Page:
Zealotry: A growing danger to American freedom


When the spiritual love of Jesus turns into "the dogma of Christ
politicus," it is a dangerous moment for America. This is happening at an
alarming rate and in weirder and weirder forms by the week. Somewhere along
the line we hope the broader range of Christian open-minded and moderate
thinking will prevail in the public discourse. The signs of the times,
however, seem ominous and dark indeed.

Witness Rev. Chan Chandler of the East Waynesville Baptist Church in North
Carolina, who kicked out nine members from his own congregation because
they voted as Democrats and did not support George W. Bush for president.
During last year's presidential campaign, Chandler told his congregation
that those who would vote for Democratic Sen. John Kerry should repent or
leave his church, according to one member who was forced out.

Witness the Baptist deacon of a California congregation who told the Lakota
family of Muriel Waukazoo, who wanted a drum group to accompany their
mother's funeral, that the traditional Indian songs could not be tolerated
because "drumming brings the demons."

Witness Bush getting the nod from the Catholic Church hierarchy, which
essentially endorsed him when it allowed then-Cardinal Joseph Ratzinger,
now Pope Benedict XVI, to urge bishops to consider the denial of Holy
Communion to Catholic politicians (i.e. John Kerry) who endorsed a
pro-choice position on abortion rights for women.

Witness the even more troubling case of an American Jesuit who respectfully
and intelligently criticized the positions of the Catholic Church and is
now ordered to resign as editor of the Catholic journal, America - forced
out by no less an authority than the office of doctrinal enforcement,
called the Congregation for the Doctrine of the Faith, on an edict issued
by - again - then-Cardinal Ratzinger, now pope.

One major issue to cause the resignation order involved the magazine's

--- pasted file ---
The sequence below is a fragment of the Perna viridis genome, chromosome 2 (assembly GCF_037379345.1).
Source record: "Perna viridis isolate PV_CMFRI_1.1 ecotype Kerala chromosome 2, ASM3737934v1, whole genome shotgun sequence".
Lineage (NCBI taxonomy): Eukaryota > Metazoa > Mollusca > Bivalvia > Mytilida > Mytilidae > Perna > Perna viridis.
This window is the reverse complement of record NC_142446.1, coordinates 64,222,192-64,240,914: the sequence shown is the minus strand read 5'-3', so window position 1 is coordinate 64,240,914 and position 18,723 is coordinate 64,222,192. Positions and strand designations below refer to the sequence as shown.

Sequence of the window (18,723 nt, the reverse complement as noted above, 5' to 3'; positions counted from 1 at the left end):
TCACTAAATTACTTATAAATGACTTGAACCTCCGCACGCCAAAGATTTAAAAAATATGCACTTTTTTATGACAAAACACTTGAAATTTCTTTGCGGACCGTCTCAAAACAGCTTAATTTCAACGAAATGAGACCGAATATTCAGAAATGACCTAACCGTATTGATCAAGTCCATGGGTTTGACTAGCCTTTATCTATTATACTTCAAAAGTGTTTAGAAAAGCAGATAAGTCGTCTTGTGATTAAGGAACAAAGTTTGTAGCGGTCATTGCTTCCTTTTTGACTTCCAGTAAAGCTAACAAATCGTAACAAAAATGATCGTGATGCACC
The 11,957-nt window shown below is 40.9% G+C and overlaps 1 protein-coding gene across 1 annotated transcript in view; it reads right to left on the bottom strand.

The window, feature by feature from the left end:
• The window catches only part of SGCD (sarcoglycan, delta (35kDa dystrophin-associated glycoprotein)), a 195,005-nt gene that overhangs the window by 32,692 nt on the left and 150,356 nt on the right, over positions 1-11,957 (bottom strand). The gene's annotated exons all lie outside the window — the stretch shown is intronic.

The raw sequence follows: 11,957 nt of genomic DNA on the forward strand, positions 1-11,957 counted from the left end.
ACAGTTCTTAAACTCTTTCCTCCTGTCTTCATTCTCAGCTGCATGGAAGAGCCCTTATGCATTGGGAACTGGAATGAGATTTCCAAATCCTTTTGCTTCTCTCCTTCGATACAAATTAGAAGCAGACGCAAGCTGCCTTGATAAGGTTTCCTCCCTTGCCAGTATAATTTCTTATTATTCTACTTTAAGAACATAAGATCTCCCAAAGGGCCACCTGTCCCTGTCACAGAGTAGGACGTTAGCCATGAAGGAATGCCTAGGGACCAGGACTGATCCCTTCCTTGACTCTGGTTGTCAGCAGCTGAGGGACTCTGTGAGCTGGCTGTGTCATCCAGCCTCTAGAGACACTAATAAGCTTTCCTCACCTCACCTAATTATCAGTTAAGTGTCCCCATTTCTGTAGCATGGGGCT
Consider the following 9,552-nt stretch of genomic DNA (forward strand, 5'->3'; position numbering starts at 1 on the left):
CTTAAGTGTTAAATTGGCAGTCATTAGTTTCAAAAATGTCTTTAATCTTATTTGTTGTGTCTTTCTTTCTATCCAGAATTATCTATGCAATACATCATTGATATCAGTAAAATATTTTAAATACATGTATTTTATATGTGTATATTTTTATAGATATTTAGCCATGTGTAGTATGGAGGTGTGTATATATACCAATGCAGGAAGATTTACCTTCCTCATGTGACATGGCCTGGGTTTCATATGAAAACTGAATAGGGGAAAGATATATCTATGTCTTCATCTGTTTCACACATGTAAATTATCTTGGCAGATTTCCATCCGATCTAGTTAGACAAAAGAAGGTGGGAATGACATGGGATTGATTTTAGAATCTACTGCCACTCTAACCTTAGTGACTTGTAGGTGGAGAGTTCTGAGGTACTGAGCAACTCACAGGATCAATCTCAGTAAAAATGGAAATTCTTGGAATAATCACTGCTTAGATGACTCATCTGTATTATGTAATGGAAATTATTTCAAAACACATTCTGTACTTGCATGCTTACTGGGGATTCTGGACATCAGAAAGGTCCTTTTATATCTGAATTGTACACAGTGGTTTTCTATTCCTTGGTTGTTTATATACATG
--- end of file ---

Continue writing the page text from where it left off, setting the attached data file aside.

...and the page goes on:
critique of the church's "Dominus Iesus," a document directly insisting on
the supremacy of Catholicism over all faiths. The church document had been
issued by the Congregation of the Doctrine of the Faith, resting on the
dogma of infallibility of the pope, while the critique considered it a
setback to more respectful interfaith relations.

The magazine also strove to present opposing views of issues of same-sex
marriage and Catholic relations with Islam, as well as the pernicious issue
of whether Catholic politicians who support freedom for women should be
excommunicated. The "Congregation of the Doctrine of the Faith" was
previously known as the "Office of the Inquisition" in the Catholic Church.

Always throughout history, religious zealotry at the political helm leads
to horrible injustices. Among the worst of many excesses of zealotry in
Catholic history was the Inquisition, when tens of thousands of people were
tortured, burned to death and expelled from their home countries and their
properties confiscated on a "religious" basis.

American Indian people well remember how that institution would cause
Indians throughout the Caribbean and Mesoamerica to be slowly burned while
dangling from their hands, 13 at a time, to commemorate the holiness of
Christ and his 12 apostles. In the Americas, the killing of Indians for
supposed "paganism" was wanton and widespread. In Old Europe, the
Inquisition's enforcers killed thousands of women healers and herbalists as
"witches," and in particular targeted heretics for torture and execution.

The concept of heresy as a cause for torture and death is particularly
identified with the Catholic Church. It was a main reason for the rejection
of the church among many populations who chose to disagree with the class